We need to be moving to a place where we identify ourselves as the fullness of our experience: mind, body, emotion, shadow, and nervous system.
Seeing things in that light, we could say a person (in this case a white American person) is not a racist but has racially negative patterning within their being. In that way of viewing the matter, the pattern can be dealt with. It’s still challenging work, but now it’s at least properly framed. The negative patterning does not define the whole of their being, but never is it separate from the whole of their being either.
The majority of people, however, believe they are their emotional and energetic reactions. They do not have such reactions; they are them. So to point out the negative patterning of the ancestral energy carried in the nervous system is to accuse them of being racists.
If we had a more honest understanding of the multi-dimensional nature of our being as humans, it would be more truthful to speak about how we all have racist or perhaps ethnically prejudiced aspects of our being. For those who come from a culture in which one group has held a dominant position–as for example whites in America–there will be a specific form this energy will take. With that specific form comes a specific responsibility as a consequence. A person born into the dominant group is not personally guilty of the historic realities but they do have a responsibility to consciously participate in creating an alternative order, since the history, both energetically and institutionally, is still present reality.
Alfred North Whitehead, the father of process philosophy, said that every moment was the entirety of history enfolded into the present, free and creative moment. That moment now becomes part of the great energetic train, along with the present, free, creative moment.
Which is why the subtle energy, the pernicious interference, of racism still exists within us. Only by working to energetically heal and liberate those painful histories in the present, free, creative moment is their any hope of redemption. Such subtle energetics, such political-energetic shamanism will not be enough. It will have to be twinned with very gross-world, practical strategies and actions. But until we come to acknowledge that racism is not simply a waking-world, (ir)rational reality, but a subtle body energetic, I believe we have no real hope of true transformation.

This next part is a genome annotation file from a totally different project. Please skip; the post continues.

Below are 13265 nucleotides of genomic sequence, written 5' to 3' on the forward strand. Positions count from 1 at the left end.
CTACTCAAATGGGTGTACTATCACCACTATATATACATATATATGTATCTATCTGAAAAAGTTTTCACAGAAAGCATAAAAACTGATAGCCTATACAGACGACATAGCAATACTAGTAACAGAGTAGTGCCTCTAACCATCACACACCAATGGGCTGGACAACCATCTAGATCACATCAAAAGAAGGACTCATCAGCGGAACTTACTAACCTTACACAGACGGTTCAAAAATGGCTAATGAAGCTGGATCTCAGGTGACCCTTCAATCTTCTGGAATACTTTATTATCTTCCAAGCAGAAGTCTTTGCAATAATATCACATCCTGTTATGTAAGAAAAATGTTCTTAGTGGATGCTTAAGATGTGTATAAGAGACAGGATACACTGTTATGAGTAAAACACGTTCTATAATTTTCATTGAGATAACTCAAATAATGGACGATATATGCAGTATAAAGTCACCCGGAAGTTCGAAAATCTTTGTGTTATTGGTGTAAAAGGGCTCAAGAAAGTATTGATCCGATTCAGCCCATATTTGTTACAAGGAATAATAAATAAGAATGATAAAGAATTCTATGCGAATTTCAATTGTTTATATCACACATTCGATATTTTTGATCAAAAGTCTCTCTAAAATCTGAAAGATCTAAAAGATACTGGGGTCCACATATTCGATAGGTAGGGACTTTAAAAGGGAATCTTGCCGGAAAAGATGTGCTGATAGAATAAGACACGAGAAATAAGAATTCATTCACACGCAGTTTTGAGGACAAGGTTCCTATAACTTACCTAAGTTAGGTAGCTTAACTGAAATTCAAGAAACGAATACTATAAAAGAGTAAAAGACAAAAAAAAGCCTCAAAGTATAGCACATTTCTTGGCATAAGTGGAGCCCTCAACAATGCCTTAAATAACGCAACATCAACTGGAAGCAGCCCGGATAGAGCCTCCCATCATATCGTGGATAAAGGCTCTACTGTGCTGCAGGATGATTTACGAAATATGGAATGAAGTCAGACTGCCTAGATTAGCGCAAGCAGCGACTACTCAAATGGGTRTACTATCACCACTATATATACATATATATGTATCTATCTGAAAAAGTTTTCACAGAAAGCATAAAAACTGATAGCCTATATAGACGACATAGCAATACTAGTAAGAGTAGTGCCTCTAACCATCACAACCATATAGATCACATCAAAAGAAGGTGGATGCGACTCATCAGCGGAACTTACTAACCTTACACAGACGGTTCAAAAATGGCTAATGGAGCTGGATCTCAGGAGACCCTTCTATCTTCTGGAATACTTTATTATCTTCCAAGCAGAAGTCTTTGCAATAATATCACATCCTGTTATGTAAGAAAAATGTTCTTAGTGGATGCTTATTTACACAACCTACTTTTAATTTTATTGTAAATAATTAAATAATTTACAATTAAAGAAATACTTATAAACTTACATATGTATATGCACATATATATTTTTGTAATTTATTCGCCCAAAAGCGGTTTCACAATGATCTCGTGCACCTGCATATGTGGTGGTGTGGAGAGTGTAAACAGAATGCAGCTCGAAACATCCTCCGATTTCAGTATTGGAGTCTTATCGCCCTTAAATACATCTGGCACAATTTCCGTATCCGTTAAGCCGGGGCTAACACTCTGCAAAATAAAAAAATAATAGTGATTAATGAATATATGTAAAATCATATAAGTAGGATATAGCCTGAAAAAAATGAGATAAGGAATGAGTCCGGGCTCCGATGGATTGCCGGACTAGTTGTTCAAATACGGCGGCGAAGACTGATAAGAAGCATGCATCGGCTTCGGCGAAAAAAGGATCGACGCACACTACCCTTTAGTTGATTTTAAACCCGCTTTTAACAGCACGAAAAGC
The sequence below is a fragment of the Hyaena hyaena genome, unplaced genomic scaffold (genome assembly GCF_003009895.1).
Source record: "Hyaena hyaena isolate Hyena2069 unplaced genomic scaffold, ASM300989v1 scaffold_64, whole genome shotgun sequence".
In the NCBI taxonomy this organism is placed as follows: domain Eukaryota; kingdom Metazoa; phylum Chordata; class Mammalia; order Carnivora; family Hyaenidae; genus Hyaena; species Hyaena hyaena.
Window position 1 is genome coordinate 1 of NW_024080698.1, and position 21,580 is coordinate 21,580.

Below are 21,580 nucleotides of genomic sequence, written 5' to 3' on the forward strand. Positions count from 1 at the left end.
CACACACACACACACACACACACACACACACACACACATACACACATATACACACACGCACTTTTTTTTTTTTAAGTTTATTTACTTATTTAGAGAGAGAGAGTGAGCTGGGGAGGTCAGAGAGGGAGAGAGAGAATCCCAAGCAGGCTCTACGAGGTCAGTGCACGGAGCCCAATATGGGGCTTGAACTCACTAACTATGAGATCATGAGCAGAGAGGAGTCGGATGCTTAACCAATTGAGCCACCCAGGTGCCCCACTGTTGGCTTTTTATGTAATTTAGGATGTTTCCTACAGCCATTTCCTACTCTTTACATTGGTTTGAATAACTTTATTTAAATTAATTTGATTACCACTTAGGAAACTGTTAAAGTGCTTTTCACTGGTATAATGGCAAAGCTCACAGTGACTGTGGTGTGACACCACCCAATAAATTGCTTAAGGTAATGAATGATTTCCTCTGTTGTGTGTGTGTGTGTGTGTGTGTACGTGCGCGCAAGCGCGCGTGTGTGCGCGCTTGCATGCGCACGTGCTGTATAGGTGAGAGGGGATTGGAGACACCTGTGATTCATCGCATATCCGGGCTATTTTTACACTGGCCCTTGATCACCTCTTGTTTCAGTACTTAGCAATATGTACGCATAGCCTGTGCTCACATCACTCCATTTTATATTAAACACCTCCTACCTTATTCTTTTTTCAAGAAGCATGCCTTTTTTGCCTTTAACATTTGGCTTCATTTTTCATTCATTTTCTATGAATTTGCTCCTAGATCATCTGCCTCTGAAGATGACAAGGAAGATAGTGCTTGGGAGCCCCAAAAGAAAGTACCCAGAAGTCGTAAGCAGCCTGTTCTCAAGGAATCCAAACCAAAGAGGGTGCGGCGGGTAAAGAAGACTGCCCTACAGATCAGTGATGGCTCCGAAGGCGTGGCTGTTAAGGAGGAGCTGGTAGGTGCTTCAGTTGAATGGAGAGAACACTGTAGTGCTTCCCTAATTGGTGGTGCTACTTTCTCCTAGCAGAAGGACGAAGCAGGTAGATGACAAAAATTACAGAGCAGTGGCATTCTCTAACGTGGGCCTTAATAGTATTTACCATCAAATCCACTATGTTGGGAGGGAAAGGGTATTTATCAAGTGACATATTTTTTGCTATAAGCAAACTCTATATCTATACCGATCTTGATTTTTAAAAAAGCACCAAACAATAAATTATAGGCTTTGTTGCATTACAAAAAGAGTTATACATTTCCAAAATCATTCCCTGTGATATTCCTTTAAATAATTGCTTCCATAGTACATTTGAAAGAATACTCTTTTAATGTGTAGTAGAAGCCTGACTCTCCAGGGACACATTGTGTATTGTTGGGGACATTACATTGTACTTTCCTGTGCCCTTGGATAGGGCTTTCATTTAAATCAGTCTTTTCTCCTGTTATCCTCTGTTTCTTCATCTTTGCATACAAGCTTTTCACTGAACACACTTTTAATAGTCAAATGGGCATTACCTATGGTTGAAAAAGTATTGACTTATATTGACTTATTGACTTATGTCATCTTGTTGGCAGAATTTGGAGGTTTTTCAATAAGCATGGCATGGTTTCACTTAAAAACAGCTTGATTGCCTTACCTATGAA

Incidentally, this area is one in which political correctness, multicultural purity codes, privilege critiques, and the like are deeply counterproductive. Those movements typically have some insight into the fear, shame, and disowned emotions on the dominant group but they wield them as weapon. There is not an acknowledgment of the intrinsic interdependent nature of our lives, our interbeing with one another (racist patterning and all). I don’t see (by and large) in those traditions the energetic and emotional solidity necessary to create the very safe, compassionate, and contained space necessary to play with these energies. Playing with these raw energetics without knowing how to bring them to rest is basically to be a Sorcerer’s Apprentice. Unconscious and unskilled shamanic apprentices are some of the most dangerous folk imaginable.
In terms of the specific context I’m speaking of here, the healing of the shame in the white American soul, the transmutation of that energy, would go a long way towards healing the land. I don’t want to say that it would fix everything because that would only reinforce the narrative that white Americans are the most important and central actors in the American story and therefore in the American soul (a view I don’t hold). But it would play a significant role.
So much control and violence–to others and to one’s own psyche–is required to keep that much unacknowledged, deep, karmic fear and shame at bay.
In terms of specific responsibilities, I can only speak more to what I know from the inside as a white American. I can’t claim to speak with such authority on behalf of the African American soul. It’s important to say that while there are specific forms of soul work (speaking very very very broadly) to both cultures, I don’t want to be understood to be saying that both groups need to do their soul work and then all will be well. As if the various work both groups have to do are of equal footing. Both do their work yes, but the actual history of political oppression and dominance of relations has to be taken into account.
As a conservative socialist, as something like a political shaman, I’m convinced that the ability to transmute the ethnic-racial-social fear, hatred, and shame held in our beings is one of the great possibilities of the 21st century. It will not however be easy. This is taboo territory I’m inviting us into, rife with serious pain, terror, trauma, as well as potentially explosive hatred, not to mention vile disgust both at ourselves and at each other. It will take extreme care to be able to handle and work with these energies accordingly.
Image by Stephen Melkisethian, courtesy of Creative Commons license.